Autism Found Detrimental to Cardiovascular Health

People with autism are more likely to face diabetes, high cholesterol, and heart disease than those without the neurological condition, according to a new study published this week in JAMA Pediatrics. Researchers also found that children with autism are especially likely to develop diabetes compared to their peers, and are at greater risk of hypertension, … Read more

More Evidence Suicidal Thoughts, Behaviors Are Genetically Based

A genome-wide association study (GWAS) of suicidal thoughts and behaviors (SITB) has identified significant cross-ancestry risk loci. The findings provide further evidence of a genetic basis for SITB. Dr. Allison Ashley-Koch “It’s really important for us to continue to study the genetic risk factors for suicidal behaviors so we can really understand the biology and … Read more

Dopamine Dysregulation a Causative Culprit in Schizophrenia?

A genetic postmortem analysis of the brains of patients with schizophrenia suggests a dysfunction of dopamine receptors in the caudate nucleus may cause the disorder. Investigators have identified a mechanism on the dopamine receptor, known as the autoreceptor, which regulates how much dopamine is released from the presynaptic neuron. Impairment of this autoreceptor leads to … Read more

Motor Impairment Indicators Shown in Children With Autism

Brain indicators of motor impairment were distinct among children with autism spectrum disorder (ASD), those with developmental coordination disorder (DCD), and controls, in a new study. Previous research suggests that individuals with ASD overlap in motor impairment with those with DCD. But these two conditions may differ significantly in some areas, as children with ASD … Read more

Childhood Adversity Tied to CVD in Early Adulthood

Children who experience adversity ― including serious family illness or death, poverty, neglect, or dysfunctional and stressful family relationships ― are at increased risk of developing cardiovascular disease (CVD) in early adulthood, a large Danish study has found. Compared to young adults who experienced little adversity in childhood, peers who experienced high levels of childhood … Read more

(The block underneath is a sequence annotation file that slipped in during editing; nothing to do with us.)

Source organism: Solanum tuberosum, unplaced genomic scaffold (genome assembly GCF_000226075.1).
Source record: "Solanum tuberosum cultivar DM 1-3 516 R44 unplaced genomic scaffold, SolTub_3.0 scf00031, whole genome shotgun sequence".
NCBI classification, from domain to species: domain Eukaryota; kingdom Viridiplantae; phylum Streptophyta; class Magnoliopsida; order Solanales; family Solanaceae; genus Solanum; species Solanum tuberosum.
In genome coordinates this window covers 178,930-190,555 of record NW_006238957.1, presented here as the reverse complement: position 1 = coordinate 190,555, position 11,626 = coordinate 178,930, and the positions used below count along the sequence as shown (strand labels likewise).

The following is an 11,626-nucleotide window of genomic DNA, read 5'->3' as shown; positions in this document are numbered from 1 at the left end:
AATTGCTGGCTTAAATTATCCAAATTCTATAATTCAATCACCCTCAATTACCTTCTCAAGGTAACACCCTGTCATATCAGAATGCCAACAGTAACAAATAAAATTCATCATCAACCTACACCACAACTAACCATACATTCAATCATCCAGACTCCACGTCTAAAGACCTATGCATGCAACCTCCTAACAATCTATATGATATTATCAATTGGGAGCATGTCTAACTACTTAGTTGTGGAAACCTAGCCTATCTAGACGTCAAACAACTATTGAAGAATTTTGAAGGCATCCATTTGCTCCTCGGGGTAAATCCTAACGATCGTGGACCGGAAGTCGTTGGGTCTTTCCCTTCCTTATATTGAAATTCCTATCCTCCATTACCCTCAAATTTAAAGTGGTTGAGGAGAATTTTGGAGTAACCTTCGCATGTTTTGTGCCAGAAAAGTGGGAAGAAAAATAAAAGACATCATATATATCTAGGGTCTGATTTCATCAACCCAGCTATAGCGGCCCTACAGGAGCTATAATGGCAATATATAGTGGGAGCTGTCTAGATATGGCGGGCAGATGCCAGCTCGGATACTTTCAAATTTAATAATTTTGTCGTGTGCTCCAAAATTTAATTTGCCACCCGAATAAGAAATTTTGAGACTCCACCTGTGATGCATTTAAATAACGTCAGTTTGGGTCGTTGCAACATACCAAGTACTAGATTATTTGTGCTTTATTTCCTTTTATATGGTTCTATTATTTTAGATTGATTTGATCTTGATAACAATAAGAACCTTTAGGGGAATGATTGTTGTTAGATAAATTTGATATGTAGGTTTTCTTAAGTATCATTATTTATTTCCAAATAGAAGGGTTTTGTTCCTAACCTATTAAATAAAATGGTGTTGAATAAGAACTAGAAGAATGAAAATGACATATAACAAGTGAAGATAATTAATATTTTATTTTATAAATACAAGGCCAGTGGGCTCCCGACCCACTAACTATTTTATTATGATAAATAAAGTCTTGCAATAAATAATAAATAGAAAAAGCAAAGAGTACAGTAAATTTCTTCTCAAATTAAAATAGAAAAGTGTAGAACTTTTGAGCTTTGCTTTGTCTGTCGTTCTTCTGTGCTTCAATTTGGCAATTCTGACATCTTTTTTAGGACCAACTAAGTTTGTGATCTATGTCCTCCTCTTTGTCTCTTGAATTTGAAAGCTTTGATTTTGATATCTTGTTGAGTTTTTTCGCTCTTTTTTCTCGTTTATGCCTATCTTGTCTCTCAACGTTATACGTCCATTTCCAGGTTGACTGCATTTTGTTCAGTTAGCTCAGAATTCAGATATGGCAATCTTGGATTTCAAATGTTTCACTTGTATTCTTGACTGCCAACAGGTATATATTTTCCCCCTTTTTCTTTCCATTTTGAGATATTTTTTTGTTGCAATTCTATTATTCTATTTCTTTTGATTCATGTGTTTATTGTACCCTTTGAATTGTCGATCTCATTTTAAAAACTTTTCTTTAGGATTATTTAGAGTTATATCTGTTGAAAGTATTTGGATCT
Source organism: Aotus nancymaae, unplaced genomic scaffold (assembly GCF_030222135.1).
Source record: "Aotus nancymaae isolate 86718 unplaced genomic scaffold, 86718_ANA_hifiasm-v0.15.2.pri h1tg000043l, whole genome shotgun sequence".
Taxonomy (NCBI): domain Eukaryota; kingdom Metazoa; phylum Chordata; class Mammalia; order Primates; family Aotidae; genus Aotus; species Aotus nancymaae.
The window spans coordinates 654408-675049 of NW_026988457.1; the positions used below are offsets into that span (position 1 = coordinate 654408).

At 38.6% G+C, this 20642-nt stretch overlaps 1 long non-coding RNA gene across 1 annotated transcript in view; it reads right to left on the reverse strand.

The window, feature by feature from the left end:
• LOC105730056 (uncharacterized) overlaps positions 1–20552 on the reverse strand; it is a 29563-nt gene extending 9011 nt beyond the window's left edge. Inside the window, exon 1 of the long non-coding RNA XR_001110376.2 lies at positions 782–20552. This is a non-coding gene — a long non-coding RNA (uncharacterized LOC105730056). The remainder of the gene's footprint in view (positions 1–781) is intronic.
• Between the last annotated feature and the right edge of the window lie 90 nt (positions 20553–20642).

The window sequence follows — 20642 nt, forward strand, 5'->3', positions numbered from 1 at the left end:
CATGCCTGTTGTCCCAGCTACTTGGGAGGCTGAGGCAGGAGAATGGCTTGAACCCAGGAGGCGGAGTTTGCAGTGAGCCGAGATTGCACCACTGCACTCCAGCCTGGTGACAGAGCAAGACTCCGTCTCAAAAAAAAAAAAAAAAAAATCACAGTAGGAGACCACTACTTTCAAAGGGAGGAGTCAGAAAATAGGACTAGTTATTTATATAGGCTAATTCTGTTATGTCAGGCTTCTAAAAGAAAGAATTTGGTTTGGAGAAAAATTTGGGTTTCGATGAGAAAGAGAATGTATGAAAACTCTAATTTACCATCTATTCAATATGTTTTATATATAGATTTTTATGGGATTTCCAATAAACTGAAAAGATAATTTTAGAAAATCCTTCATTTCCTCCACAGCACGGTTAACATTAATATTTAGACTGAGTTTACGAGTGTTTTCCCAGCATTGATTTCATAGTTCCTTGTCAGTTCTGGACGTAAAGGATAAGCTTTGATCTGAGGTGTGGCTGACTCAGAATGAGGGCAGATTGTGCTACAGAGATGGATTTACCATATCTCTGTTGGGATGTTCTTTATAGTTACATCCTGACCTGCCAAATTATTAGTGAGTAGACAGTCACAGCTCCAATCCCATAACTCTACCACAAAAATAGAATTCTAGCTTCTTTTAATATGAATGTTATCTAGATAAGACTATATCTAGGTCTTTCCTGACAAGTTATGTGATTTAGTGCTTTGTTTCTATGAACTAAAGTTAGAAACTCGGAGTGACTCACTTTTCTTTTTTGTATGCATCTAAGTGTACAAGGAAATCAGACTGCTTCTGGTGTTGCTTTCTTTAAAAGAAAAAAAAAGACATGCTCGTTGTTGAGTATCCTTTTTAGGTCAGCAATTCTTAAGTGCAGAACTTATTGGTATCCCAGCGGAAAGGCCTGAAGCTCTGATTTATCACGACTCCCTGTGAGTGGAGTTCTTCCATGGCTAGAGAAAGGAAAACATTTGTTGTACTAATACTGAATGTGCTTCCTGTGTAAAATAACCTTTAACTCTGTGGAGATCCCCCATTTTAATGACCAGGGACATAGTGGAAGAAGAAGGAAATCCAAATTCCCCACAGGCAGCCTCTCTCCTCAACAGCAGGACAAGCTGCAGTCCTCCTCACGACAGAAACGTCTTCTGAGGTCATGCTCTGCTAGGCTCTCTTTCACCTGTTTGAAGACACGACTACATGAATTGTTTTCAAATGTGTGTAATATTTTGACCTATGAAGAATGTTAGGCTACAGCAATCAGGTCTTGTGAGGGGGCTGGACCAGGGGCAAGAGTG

‘U-Shaped’ Relationship Between Bipolar Risk and Parental Age

VIENNA — Individuals born to younger or older parents are at increased risk of developing bipolar disorder, new research suggests. Results from a meta-analysis of more than 210,000 patients with bipolar disorder and over 13 million healthy individuals showed that children of mothers younger than 20 years had a 23% increased risk for bipolar disorder … Read more

More Than 70 Genes Strongly Linked to Autism Spectrum Disorders

Researchers have identified 72 genes very strongly linked to autism spectrum disorders and more than 250 other genes with a strong link to ASD, according to a study published in Nature Genetics. The findings, based on analysis of more than 150,000 people’s genetics, arose from a collaboration of five research groups whose work included comparisons … Read more

Chemokine Expression Predicts MDD Severity

Adults with major depressive disorder (MDD) had significantly reduced expression of chemokine receptor 4 on blood T lymphocytes, which predicted disease severity in combination with polygenic risk scores in a study of 54 individuals. Chemokines and their receptors “influence neuroendocrine signaling, neurotransmission, and interaction between neurons and microglia and have therefore been suggested to be … Read more

Sexual Assault Flagged as a Possible Psychosis Trigger

A new study sheds light on some of the risk factors for the development of psychosis, including the potentially causative role of sexual assault. Investigators conducted an exposome-wide association analysis on over 155,000 individuals. Of more than 140 correlates of psychotic experiences that they identified, they narrowed it down to 36 variables, which they further … Read more

Pharmacogenomic Testing May Curb Drug Interactions in MDD

Pharmacogenetic testing, which is used to classify how patients with major depressive disorder (MDD) metabolize medications, reduces adverse drug-gene interactions, new research shows. In a randomized clinical trial that included almost 2000 adults with MDD, patients in the pharmacogenomics-guided group were more likely to receive an antidepressant that had no drug-gene interaction than the patients … Read more